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Old 11-23-21, 02:19 PM   #1
Ludwig van Hursh
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radar Best way to escape torpedoes? And other questions...

So I bought Cold Waters yesterday and have been enjoying it thus far, I am not familiar with modern submarine tactics as apposed to those of WW2 Fleetboats and U-boats, but I think I'm getting the hang of it....maybe.

So my main question is how do I escape torpedoes that are locked on or close enough to lock on.

Last night I was in the USS Narwhal and was able to hunt down a Soviet Charlie II, managing to sink it with a lucky shot from a torpedo whose wire was cut due to some sudden aggressive maneuvering I had to do in order o evade a torpedo fired back at me. I turned about from a course of approximately 270 to 090 and went to flank speed to keep the distance open and dropped a noise maker and threw out a few knuckles as was shown in the tutorial. Once the torpedo was no longer locked on I turned to about 135 and dive down to 600 feet then went silent.

The torpedo circled a few times and then locked on again and kept following me and I couldn't shake it, dropping over a dozen noise makers and going all over the place that I can't remember what my course and depths were. At one point the torpedo passed probably 20 feet under the boat. Finally the torpedo lost contact and self destructed.

Now like I said I'm new and not used to the modern sub techniques, but is there a better way to avoid torpedoes that doesn't require so many noise makers dropped and the risk of being detected by other enemies, I was lucky it was only one sub?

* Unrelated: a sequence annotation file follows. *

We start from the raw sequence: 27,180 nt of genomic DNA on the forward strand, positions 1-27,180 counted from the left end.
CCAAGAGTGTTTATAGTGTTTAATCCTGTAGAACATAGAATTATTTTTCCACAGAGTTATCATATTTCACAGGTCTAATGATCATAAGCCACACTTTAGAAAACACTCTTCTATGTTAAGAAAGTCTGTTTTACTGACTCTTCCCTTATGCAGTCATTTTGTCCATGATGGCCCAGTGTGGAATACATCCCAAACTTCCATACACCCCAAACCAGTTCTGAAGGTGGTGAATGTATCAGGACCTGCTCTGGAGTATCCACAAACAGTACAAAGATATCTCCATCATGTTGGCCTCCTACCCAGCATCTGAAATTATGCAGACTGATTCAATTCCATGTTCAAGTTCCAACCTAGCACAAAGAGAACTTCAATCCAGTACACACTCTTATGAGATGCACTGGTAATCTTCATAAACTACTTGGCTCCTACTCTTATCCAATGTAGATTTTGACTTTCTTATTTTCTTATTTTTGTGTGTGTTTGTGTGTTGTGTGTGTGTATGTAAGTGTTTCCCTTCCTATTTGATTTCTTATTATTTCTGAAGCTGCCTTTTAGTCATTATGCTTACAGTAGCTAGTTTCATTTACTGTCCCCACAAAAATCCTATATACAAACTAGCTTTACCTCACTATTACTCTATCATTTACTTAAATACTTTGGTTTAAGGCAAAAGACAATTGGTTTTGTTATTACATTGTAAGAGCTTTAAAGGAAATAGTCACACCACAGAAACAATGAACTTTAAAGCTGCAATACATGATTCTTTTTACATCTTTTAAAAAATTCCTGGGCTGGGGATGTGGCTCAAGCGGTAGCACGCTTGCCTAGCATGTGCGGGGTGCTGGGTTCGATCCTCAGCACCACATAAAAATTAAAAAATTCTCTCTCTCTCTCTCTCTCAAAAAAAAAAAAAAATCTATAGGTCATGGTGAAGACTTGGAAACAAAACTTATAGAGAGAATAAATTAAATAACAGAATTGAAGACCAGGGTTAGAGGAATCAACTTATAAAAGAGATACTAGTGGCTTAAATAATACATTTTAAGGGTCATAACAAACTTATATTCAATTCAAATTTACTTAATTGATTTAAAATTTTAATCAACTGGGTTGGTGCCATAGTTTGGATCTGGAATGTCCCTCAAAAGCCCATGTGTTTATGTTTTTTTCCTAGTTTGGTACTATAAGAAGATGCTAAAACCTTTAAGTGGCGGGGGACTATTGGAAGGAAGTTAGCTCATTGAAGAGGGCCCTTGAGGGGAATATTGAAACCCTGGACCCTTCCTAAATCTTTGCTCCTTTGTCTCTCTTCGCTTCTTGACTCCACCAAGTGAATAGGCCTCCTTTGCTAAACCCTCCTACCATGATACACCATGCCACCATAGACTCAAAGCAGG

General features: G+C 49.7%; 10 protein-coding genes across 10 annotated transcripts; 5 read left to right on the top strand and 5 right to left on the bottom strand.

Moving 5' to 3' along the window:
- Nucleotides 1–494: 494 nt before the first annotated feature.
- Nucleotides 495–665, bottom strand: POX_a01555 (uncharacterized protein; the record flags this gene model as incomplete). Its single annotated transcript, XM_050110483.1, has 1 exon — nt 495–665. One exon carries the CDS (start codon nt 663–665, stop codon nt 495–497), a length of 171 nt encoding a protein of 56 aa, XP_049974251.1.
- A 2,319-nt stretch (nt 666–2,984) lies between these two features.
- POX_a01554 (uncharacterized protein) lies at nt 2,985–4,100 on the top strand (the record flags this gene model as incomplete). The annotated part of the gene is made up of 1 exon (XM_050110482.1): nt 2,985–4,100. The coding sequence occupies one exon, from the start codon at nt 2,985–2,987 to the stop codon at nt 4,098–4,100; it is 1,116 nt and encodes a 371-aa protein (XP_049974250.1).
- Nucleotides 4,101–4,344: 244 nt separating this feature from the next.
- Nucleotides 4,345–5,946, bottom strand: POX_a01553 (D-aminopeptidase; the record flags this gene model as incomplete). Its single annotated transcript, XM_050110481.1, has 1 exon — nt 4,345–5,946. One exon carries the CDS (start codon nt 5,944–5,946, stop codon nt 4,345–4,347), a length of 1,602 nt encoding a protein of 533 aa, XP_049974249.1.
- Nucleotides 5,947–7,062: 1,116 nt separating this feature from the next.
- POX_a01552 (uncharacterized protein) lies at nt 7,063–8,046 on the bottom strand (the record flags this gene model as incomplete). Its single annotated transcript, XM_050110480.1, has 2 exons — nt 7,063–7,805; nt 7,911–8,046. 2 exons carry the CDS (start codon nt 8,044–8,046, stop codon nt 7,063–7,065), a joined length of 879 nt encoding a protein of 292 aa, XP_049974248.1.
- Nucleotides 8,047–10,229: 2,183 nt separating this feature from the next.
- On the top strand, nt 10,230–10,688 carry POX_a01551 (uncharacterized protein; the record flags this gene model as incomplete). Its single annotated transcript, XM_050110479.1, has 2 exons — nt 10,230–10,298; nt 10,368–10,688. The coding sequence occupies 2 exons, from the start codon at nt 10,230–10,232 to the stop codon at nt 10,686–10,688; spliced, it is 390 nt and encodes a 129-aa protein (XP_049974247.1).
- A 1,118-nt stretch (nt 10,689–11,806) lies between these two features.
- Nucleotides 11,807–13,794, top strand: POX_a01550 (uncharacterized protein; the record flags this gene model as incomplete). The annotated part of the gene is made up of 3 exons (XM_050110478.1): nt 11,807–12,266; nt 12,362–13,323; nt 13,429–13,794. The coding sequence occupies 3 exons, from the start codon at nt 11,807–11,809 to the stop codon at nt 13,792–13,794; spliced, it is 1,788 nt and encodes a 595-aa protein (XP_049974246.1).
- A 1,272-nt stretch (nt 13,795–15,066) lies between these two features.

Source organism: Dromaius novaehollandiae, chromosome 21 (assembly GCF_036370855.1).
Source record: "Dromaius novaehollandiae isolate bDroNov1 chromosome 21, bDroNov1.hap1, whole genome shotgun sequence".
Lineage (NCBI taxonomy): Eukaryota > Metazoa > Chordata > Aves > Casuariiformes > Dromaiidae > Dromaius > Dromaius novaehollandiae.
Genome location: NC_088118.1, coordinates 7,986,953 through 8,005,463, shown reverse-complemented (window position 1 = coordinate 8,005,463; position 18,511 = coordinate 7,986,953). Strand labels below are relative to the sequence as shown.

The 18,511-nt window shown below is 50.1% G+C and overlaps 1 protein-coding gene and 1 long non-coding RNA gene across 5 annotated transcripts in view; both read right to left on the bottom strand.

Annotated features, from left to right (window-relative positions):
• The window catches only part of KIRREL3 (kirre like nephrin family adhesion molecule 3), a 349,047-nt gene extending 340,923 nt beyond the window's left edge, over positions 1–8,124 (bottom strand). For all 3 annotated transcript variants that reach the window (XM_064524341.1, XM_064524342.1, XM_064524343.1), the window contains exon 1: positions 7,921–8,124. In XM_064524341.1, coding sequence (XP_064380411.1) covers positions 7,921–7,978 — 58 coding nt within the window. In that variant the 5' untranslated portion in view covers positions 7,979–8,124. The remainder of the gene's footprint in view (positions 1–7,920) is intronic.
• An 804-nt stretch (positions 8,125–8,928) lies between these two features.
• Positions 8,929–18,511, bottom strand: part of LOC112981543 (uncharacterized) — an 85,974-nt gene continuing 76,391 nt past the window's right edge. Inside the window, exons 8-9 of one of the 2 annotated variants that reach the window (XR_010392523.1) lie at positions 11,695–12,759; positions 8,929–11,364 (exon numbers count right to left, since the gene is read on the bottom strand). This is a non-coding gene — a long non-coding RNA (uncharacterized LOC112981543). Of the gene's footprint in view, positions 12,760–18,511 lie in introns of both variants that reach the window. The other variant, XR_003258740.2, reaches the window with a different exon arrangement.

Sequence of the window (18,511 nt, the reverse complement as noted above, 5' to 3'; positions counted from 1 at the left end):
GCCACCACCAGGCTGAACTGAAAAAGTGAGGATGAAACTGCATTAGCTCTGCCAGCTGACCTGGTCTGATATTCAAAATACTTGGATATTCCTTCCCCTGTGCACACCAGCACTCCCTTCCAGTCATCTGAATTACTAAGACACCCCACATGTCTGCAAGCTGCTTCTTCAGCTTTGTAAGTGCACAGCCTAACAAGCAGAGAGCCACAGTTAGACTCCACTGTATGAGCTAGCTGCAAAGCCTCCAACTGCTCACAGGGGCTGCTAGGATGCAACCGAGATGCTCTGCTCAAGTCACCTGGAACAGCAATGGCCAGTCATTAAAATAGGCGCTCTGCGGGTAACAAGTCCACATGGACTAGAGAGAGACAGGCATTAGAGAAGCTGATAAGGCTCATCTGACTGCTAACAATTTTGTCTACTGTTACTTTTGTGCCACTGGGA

Oh and as a minor follow-on question, is the sonar scan screen with all the lines as shown in the game realistic to real submarine sonar?
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Old 11-24-21, 05:41 PM   #2
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Hey Ludwig! Welcome to the Silent Service!

There are many evasion tactics to use, the first being a pre-emptive deployment of a MOSS shot when you suspect an enemy submarine is close or you have a positive "solid" on the adversary....

You should shoot your MOSS then diverge your course 30 degrees max to port or stb and raise or lower your own boat 200 feet. During this time you should be under silent running.

Your objective is to close on the adversary in the tail or in his baffles (Bow on to his screw / propeller) and shoot your torpedo with the weapon sensor off until it is as close to him as possible where you activate the weapon then turn on the sensors...giving him little time to react and use countermeasures.

Torpedo evasion is all about speed and "swing", radical changes in direction and depth with good use of sound decoys to throw off the enemy's weapon. When you evade a torpedo...you want to get the hell out of of dodge and put as much distance between that weapon and you as possible because it will start to turn and attempt to re-aquire you.